A Travellerspoint blog

Voronezh

sunny

Sergey and Ira took me on a walking tour of Voronezh but not before Ira got the chance to demonstrate her exemplary culinary skills by whipping up a storm of a brunch. I was served with this delicious baked cake which she made from scratch I was encouraged, not that I needed much you understand to slop huge dollops of cream cheese on the side of my plate and then dunk the cake as it were into the cream. Needless to say it tasted amazing and I tried my very best not to appear over eager when I was offered seconds.

We took a ‘Marshutka’ into the city centre; these are a typical form of transport in former Soviet countries and are basically mini buses which operate in addition to other existing forms of transport such as buses and trams. They can usually sit around twelve people but it’s not uncommon to find fifty or so individuals all neatly packed in like sardines in a tin. While they are a great, cheap and convenient way of getting around they also come with the drawback that in the summer months things can get a touch on the smelly side on board.

large_IMAG0500.jpg
A famous Russian rocker

large_IMAG0502.jpg

large_IMAG0509.jpg

We strolled around the city and even along Karl Marx Avenue before heading down to the river and from there over the bridge to the park which Ira designed. In terms of what a modern park should be it had everything. It’s a park primarily designed for children and if I was thirty years younger you’d have had to drag me out of there kicking a screaming; as an adult it was pretty good too.

IMAG0511.jpg IMAG0513.jpg

large_IMAG0516.jpg

large_IMAG0518.jpg
The interesting tradition of some newly weds of attach padlocks to fences to signify their love.

By the time we headed back to their apartment I was pretty beat. I’ve found that when I spend a day off the bike and walking it can be a rather strange sensation. It’s not that it’s difficult, it’s hard to explain. I guess you are just using a totally different group set of muscles. My Brooks saddle is very comfortable and I’ve been really pleased with it but it’s always nice to give the old derrière a bit of a rest. Is it right to be able to feel bones in your bum?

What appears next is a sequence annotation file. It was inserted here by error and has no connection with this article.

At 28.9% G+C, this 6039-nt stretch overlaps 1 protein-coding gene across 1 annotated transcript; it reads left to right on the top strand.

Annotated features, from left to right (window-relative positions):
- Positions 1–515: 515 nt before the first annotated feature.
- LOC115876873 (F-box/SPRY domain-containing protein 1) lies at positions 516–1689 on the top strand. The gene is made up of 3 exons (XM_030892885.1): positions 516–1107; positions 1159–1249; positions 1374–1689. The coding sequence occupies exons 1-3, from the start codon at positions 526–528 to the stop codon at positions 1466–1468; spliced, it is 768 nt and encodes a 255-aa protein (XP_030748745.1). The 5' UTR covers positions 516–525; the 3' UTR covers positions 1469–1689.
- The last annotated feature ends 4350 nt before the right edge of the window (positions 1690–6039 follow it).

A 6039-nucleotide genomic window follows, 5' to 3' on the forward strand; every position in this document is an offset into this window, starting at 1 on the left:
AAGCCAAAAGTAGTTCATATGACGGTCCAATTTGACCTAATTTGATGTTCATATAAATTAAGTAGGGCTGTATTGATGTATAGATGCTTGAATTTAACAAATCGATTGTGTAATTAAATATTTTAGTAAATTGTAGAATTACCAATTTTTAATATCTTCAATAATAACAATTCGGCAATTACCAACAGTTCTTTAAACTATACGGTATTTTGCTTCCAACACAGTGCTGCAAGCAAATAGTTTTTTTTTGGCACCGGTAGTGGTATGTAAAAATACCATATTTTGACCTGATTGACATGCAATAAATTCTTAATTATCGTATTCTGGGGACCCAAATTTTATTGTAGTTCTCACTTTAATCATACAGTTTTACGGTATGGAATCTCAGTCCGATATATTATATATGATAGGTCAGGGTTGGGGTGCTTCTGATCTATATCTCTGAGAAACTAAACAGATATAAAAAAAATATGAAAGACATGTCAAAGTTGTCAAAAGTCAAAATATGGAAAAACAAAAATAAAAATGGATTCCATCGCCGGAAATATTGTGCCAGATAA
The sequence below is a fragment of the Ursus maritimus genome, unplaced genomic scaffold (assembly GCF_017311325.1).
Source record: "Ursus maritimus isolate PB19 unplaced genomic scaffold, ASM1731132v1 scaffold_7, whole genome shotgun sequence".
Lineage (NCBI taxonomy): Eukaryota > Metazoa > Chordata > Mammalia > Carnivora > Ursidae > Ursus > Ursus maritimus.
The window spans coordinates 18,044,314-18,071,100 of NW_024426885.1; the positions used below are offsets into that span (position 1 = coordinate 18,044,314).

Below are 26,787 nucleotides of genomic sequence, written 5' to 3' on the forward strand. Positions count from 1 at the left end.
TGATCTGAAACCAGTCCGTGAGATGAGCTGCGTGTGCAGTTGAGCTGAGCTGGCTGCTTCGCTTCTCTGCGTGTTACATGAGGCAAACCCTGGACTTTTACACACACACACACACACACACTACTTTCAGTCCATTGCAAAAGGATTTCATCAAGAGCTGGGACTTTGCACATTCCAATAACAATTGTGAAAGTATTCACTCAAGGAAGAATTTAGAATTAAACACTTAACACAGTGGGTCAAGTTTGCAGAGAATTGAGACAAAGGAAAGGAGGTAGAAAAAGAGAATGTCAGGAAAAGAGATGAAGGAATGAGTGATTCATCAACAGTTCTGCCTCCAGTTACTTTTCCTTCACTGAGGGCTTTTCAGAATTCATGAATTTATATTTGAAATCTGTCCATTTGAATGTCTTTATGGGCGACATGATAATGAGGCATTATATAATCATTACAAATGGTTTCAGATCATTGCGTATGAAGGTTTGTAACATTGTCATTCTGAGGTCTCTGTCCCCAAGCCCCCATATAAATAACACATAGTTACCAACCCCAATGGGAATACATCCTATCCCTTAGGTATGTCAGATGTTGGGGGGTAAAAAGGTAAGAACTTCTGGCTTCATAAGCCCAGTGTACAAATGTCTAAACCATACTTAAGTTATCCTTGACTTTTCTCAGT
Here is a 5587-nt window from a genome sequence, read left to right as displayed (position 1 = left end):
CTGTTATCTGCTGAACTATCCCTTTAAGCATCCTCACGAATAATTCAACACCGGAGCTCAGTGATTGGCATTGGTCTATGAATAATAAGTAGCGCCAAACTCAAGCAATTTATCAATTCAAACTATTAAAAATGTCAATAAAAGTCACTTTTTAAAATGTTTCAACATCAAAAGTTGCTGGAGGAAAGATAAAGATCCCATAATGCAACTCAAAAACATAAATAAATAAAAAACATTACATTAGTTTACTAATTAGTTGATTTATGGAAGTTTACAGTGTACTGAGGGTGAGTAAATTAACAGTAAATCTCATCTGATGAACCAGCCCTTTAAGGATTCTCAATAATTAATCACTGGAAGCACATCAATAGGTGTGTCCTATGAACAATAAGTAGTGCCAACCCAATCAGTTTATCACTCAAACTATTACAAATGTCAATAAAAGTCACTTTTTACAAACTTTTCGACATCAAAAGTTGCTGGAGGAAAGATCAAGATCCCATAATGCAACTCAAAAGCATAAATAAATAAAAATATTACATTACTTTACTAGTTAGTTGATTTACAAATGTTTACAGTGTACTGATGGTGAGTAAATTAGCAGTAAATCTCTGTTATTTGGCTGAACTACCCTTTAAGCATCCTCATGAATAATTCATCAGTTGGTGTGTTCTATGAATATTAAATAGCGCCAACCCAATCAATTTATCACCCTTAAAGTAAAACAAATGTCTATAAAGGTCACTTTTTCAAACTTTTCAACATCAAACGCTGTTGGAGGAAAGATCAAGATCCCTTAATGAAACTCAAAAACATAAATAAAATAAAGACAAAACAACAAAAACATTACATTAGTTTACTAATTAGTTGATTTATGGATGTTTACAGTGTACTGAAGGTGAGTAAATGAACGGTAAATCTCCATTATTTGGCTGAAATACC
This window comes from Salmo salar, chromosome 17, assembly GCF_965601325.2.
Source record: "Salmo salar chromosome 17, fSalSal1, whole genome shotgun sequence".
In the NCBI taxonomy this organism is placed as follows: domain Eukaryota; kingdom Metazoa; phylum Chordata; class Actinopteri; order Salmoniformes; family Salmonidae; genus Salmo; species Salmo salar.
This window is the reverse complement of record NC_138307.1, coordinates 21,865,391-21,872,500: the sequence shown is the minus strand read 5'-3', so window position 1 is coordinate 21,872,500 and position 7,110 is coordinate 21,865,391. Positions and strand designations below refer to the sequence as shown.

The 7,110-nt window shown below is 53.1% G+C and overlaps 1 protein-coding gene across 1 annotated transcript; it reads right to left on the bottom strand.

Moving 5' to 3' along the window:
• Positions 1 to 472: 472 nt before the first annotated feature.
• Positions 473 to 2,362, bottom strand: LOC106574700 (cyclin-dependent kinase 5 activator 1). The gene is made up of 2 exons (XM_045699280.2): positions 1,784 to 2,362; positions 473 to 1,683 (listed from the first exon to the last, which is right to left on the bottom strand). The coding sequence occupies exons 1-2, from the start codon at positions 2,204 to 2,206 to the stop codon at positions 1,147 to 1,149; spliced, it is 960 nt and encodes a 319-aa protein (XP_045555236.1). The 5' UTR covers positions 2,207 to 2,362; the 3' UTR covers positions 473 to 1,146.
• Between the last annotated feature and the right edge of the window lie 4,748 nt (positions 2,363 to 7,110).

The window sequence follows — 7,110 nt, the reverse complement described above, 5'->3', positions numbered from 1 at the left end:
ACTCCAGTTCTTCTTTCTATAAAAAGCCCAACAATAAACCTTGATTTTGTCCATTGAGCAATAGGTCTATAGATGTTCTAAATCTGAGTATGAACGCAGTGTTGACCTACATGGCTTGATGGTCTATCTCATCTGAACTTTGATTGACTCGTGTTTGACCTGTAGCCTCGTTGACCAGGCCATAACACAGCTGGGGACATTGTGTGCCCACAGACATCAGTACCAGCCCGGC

large_IMAG0523.jpg

large_IMAG0524.jpg

large_IMAG0526.jpg

I spent the evening looking at more of Sergey’s photos. It’s funny that as I go along my way and meet lots of different people they all introduce me to these new and incredible places that they’ve been and you realize that there are just so many other place that you want to go. I was particularly taken with his pictures of Crimea and cycling through Finland. I loved his pictures of the spots he’d found for wild camping and I vowed to make more of an effort to get further off the road and into fields to find more, lets say picturesque places to pitch my tent. He actually questioned why chose to sleep under roads. I should clear this up, I’ll often do this when I’ve been riding for a long time and really don’t want the hassle of wheeling the bike further off road and also when it looks like it’s going to rain. I don’t want anyone to think I’ve become this kind of human sewer rat!

While we relaxed in the living room Ira prepared a delicious bowl of fresh mushroom soup. I know that makes us sound like really old fashioned blokes taking it easy whilst the woman slaves over a hot stove in the kitchen but I noticed that when Sergey did try to get involved by taking the croutons out of the oven and making a slight mess of it Ira became a little frustrated with him. We all laughed about it and agreed that as men we sometimes are far better at the eating side of things rather than cooking..

I’ve decided to leave tomorrow for the simple reason that I’d like to perhaps spend an extra day visiting the city of Belogrod near the border with Ukraine. So tomorrow I’ll get back on the bike perhaps a kilogram heavier (which wouldn’t be a bad thing) and start the last leg of my ride through Russia.

Posted by Ontheroadagain 05:27 Archived in Russia

Email this entryFacebookStumbleUpon

Table of contents

Be the first to comment on this entry.

This blog requires you to be a logged in member of Travellerspoint to place comments.

Enter your Travellerspoint login details below

( What's this? )

If you aren't a member of Travellerspoint yet, you can join for free.

Join Travellerspoint